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April 29, 2008

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Michael Fox

One thing that that makes the whole notion of driving being better than walking moot, is that you should be eating the SAME amount of food whether you are walking or driving, the only difference being that if you walk, you just might happen to lose some weight! When you drive, all that energy used is therefore 100% additional to any food energy consumed.

Cosmo

Ah, but what about longevity considerations?

Karl Ulrich at the University of Pennsylvania claims that because cyclists tend to live longer than motorists, their reduced impact is inflicted over a longer period of time, thus negating its Earth friendliness.

I've never been swayed by it, but I can't exactly disprove it, either. Thoughts?

-Cosmo
http://cyclocosm.com
http://matternetwork.com

Nick

8 ounces of vodka, at 65 calories an ounce, gives us 520 calories - not even close to the 1,950 calories in 1 gallon of orange juice or 1.25 lbs or cornmeal. You would need 30 oz of booze - about 1/4 gallon.

That said, it seems from casual observation that America has a massive, untapped energy reserve - fat. At 3,500 calories per pound and 20 lbs overweight, most of us seem to have at least 36 of the afore mentioned trips already stored up, without even needing a single additional calorie. Put another way, you could bike commute 20 miles round-trip to work for a third of a year on those stored-up energy reserves (5 days a week for 87.5 working days). That saves ~70 gallons of gas (at 24 mpg) with zero collateral damage.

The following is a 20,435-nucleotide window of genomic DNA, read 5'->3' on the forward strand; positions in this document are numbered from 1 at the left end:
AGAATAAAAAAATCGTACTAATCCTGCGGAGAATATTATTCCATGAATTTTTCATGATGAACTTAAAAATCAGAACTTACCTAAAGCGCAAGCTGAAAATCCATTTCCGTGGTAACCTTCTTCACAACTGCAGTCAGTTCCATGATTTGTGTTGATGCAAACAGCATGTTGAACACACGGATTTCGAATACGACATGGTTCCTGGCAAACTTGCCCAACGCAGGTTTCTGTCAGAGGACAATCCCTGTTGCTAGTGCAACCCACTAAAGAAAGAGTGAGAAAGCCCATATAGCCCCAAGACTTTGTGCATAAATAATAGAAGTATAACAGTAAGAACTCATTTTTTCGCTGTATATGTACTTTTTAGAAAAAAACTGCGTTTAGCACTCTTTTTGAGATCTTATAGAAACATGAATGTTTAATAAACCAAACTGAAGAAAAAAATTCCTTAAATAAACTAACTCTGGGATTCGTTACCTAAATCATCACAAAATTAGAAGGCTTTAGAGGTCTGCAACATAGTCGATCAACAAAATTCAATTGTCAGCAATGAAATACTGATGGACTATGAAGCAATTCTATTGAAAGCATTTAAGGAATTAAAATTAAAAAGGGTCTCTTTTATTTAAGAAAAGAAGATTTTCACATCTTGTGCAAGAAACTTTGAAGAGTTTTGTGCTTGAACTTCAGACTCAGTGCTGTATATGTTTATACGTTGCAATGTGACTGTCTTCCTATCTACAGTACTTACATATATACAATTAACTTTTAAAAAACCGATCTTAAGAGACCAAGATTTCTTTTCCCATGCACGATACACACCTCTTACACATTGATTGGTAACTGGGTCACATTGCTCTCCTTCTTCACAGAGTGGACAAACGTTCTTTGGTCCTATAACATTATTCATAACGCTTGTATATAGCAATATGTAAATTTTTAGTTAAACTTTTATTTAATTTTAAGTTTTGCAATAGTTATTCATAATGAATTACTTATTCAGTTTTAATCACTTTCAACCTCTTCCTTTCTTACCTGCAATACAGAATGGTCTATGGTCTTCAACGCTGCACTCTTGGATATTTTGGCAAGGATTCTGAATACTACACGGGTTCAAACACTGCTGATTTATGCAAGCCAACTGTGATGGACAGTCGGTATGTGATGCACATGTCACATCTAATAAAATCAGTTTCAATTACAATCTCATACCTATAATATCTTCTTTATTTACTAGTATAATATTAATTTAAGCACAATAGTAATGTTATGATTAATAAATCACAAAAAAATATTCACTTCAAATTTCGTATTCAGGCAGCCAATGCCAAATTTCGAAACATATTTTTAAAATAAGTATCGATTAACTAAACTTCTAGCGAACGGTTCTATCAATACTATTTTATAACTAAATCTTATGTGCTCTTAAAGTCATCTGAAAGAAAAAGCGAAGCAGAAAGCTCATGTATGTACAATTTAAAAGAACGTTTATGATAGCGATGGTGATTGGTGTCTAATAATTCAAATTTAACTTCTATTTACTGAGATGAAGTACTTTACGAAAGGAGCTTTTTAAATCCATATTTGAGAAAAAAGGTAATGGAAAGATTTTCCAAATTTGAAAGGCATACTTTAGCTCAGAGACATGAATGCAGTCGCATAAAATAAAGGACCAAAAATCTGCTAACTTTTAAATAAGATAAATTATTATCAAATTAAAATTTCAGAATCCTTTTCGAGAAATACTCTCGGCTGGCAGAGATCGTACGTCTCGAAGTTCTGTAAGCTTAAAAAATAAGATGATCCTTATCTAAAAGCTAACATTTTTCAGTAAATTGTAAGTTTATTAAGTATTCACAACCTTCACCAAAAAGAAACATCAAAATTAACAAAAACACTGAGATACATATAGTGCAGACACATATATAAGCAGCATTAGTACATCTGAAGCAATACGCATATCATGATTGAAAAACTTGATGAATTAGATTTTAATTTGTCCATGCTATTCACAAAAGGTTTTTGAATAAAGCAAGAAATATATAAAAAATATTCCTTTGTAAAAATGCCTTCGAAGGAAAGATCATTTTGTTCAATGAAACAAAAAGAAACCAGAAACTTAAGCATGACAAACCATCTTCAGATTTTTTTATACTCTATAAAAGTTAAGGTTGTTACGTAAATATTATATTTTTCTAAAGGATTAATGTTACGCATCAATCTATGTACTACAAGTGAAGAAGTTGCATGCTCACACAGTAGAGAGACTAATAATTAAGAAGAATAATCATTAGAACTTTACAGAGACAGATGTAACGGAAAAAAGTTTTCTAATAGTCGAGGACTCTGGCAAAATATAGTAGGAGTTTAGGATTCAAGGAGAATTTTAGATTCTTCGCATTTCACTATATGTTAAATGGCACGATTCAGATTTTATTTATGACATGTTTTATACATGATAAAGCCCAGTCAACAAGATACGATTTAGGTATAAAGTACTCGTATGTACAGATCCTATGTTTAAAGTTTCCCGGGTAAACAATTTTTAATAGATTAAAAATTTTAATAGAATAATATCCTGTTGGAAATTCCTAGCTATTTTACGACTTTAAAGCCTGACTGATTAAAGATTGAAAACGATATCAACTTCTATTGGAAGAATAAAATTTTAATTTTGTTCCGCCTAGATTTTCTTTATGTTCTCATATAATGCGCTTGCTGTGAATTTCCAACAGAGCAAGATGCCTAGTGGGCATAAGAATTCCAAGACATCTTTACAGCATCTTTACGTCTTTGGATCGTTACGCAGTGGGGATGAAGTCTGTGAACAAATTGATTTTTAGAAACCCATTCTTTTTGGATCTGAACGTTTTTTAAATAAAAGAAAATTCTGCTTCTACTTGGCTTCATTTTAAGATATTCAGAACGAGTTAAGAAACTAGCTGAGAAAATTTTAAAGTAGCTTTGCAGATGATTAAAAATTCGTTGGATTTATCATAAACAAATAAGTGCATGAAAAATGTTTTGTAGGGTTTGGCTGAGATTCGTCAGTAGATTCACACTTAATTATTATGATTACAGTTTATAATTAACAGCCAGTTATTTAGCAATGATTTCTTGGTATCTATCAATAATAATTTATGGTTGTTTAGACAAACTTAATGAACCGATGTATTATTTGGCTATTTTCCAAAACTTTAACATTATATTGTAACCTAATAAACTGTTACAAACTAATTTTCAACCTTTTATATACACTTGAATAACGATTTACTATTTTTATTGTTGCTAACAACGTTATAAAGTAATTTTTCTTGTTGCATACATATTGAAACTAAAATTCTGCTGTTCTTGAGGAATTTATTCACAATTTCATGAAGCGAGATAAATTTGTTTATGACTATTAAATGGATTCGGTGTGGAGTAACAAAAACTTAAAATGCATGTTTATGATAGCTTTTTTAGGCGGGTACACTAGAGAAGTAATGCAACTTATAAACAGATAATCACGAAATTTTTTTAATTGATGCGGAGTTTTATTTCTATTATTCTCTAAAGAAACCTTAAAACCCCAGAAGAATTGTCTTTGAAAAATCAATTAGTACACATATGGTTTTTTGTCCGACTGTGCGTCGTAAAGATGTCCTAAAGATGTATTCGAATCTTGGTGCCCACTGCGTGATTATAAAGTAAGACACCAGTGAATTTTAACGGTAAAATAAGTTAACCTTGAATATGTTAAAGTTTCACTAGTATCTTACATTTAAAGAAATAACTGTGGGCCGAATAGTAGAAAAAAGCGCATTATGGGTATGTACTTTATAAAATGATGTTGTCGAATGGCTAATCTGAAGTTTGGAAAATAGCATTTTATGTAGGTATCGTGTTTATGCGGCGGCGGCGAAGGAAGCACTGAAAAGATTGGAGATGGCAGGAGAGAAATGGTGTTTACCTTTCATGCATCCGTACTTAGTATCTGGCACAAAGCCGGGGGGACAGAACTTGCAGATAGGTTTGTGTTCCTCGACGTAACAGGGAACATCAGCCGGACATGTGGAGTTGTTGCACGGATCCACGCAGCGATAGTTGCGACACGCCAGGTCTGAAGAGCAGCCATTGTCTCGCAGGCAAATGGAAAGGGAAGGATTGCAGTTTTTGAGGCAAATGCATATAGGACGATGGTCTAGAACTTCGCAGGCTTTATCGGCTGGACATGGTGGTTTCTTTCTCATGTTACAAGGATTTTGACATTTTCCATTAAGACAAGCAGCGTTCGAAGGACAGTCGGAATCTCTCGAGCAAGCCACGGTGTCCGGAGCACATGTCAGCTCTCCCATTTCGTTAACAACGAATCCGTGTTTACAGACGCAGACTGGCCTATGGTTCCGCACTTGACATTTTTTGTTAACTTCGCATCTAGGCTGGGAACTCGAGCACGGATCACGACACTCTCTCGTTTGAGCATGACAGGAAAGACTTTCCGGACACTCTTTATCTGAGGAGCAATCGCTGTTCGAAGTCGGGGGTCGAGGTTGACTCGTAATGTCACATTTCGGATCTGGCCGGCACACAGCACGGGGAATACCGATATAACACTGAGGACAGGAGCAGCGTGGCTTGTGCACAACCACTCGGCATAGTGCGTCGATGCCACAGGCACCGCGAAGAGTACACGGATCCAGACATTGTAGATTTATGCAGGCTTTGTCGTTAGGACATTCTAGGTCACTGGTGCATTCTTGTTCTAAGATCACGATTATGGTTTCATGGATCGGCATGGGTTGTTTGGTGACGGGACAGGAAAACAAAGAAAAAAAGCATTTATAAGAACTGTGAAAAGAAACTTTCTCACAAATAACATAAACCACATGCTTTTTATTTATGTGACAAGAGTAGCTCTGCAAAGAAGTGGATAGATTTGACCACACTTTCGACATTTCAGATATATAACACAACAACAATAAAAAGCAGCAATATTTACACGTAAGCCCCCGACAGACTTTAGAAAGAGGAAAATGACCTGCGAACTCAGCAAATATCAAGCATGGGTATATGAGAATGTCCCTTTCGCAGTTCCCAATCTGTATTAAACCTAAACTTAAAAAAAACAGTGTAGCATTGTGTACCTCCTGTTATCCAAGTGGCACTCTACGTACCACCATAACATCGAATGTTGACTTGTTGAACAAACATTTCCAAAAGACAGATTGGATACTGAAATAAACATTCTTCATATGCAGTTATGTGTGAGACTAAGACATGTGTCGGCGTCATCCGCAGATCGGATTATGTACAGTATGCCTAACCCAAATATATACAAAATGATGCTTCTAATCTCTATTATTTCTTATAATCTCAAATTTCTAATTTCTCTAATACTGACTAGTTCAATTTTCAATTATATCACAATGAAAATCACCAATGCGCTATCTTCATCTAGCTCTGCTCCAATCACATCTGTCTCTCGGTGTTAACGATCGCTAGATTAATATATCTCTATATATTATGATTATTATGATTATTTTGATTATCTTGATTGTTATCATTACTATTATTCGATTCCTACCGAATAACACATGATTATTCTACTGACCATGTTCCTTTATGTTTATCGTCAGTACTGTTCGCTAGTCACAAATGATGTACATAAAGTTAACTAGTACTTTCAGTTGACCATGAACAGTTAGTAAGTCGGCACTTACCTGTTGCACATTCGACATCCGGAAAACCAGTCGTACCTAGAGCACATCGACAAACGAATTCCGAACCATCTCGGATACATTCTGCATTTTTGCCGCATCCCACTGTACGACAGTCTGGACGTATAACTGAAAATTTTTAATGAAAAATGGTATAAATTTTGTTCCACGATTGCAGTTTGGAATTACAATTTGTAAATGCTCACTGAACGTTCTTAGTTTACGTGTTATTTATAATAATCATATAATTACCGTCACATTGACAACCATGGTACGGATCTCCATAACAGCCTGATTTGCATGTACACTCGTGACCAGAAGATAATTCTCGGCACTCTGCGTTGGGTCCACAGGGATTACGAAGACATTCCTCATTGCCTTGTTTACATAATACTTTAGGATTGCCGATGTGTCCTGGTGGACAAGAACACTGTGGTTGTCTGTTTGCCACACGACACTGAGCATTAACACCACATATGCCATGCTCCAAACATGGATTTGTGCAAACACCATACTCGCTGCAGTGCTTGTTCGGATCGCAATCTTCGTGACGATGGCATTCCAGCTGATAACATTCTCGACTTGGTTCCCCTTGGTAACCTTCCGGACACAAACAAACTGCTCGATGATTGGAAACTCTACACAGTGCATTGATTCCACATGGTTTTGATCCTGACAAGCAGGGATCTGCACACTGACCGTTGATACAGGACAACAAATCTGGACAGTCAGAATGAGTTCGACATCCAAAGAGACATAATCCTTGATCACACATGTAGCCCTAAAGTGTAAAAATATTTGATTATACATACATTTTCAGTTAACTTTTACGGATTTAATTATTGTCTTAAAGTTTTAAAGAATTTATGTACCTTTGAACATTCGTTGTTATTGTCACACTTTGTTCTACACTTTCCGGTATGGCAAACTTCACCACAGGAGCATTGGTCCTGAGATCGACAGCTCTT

Grishnakh

This is all ridiculous.

First, the idea that a hungry person could drink a gallon of orange juice and then bicycle 48 miles is utterly ludicrous. Regardless of the energy contained in juice, humans are not very efficient at extracting that energy and putting it to any use. In fact, most food energy we consume is used simply producing heat, to keep our muscles warm, like any mammal.

Second, to "Cosmo", fat people can't simply not eat, bicycle a few hundred miles, and lose weight. The human body again doesn't work that way; such a person would probably die after 10 miles or so from exhaustion.

While it's certainly true that an in-shape human on a bicycle uses far less resources to travel any distance than any kind of existing car, throwing out numbers like these only makes you look like an idiot.

However, it may actually be more efficient to travel in a car in the future, if we ever get to the point where we have pure-electric vehicles with excellent battery life, powered by solar panels on our homes' roofs. Solar power can't exactly be used as fuel by human bodies, and most of it is wasted anyway, either going off into space, heating our rooftops and asphalt, etc. Harnessing it with solar panels and powering cars would probably require less resources than feeding a human.

Kennedy Signal

@ Grishnakh
You're a fat person, aren't you? :)

zheem

When I do the math, vodka has four times as many calories per oz as orange juice, so it seems reasonable to say that 1 gallon of oj would equivalent to two pints of vodka. I'd rather try to ride 48 miles on the orange juice, though. (And I think I could, actually.)

Tim Paton